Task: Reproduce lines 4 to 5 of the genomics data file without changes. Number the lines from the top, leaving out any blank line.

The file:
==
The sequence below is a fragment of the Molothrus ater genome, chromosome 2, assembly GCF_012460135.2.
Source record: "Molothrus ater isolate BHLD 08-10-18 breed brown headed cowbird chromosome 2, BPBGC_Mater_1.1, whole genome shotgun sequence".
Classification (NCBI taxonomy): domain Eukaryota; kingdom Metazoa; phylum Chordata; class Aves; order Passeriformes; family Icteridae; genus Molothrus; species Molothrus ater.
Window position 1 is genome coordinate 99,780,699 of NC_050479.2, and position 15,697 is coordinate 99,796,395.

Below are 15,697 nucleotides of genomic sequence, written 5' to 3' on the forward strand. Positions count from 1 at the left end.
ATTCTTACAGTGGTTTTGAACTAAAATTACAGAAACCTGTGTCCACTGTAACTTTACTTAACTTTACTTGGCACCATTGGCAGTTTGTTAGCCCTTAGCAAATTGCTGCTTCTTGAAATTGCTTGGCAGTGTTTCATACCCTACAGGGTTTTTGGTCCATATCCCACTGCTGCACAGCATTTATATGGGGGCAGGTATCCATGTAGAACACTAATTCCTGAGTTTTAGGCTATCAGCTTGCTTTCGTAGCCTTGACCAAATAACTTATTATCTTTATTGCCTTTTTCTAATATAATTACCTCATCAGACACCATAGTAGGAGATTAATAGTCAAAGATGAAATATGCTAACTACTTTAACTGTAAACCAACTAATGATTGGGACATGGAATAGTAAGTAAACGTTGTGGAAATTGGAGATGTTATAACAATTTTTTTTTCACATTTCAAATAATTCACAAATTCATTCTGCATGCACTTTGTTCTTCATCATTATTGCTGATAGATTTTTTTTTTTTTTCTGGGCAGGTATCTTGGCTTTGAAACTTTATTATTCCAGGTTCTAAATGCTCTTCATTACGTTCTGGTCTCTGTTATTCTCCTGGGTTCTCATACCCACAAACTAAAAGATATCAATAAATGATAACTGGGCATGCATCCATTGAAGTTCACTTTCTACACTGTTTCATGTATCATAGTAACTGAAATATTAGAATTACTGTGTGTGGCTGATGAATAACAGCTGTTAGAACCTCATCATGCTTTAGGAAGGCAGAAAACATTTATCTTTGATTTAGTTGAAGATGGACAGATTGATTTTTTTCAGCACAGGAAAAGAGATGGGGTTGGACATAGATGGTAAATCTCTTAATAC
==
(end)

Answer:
Window position 1 is genome coordinate 99,780,699 of NC_050479.2, and position 15,697 is coordinate 99,796,395.

Below are 15,697 nucleotides of genomic sequence, written 5' to 3' on the forward strand. Positions count from 1 at the left end.